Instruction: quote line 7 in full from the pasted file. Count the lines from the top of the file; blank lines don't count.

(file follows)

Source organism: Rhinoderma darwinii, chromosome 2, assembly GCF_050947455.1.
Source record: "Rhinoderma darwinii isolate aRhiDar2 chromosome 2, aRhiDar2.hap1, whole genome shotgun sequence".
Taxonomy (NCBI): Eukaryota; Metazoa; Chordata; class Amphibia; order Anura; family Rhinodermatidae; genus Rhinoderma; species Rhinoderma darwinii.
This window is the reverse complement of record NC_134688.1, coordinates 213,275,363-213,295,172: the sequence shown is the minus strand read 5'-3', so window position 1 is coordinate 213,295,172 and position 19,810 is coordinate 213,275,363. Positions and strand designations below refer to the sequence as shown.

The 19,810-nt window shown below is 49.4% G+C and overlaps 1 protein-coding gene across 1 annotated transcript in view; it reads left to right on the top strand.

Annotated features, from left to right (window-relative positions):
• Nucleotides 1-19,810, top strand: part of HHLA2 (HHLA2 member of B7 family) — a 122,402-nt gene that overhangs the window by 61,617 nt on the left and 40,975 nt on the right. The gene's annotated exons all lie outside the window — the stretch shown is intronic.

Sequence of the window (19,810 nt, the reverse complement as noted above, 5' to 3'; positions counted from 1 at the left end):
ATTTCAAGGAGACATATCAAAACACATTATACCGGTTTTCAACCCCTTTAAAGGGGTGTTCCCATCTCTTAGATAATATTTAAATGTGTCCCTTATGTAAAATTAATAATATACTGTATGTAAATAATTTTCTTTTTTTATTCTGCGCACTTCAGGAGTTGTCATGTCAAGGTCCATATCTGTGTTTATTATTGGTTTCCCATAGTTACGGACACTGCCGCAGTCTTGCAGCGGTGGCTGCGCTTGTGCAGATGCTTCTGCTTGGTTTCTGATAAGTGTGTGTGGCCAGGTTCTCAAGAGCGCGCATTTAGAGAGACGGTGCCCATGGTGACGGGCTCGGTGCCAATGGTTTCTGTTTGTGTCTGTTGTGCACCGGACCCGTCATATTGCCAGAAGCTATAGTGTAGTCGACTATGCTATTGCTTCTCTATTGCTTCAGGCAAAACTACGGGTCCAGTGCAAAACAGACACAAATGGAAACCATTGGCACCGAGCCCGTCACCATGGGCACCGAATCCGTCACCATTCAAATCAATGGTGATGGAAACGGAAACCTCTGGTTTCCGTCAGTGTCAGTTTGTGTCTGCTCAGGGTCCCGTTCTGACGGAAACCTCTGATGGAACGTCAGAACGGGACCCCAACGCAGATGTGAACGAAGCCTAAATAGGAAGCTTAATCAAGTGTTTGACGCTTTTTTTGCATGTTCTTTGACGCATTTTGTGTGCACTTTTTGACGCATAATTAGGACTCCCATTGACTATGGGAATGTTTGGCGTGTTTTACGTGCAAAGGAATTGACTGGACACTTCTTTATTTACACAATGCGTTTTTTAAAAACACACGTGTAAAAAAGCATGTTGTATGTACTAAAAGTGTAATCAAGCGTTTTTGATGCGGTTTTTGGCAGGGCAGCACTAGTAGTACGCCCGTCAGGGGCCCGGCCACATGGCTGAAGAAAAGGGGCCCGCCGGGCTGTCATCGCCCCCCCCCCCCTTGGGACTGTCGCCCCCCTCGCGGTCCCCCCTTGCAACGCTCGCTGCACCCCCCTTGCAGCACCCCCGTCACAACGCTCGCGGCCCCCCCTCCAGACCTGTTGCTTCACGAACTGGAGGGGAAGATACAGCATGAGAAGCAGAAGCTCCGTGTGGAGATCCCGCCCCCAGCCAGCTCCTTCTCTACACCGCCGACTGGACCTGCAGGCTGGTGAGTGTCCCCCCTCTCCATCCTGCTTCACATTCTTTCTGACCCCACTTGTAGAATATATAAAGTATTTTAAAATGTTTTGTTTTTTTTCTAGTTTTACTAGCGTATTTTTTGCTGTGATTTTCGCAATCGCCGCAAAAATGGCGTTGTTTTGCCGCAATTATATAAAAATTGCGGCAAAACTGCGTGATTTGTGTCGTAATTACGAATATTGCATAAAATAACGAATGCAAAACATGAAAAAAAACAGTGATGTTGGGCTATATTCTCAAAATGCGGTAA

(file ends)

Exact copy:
• Nucleotides 1-19,810, top strand: part of HHLA2 (HHLA2 member of B7 family) — a 122,402-nt gene that overhangs the window by 61,617 nt on the left and 40,975 nt on the right. The gene's annotated exons all lie outside the window — the stretch shown is intronic.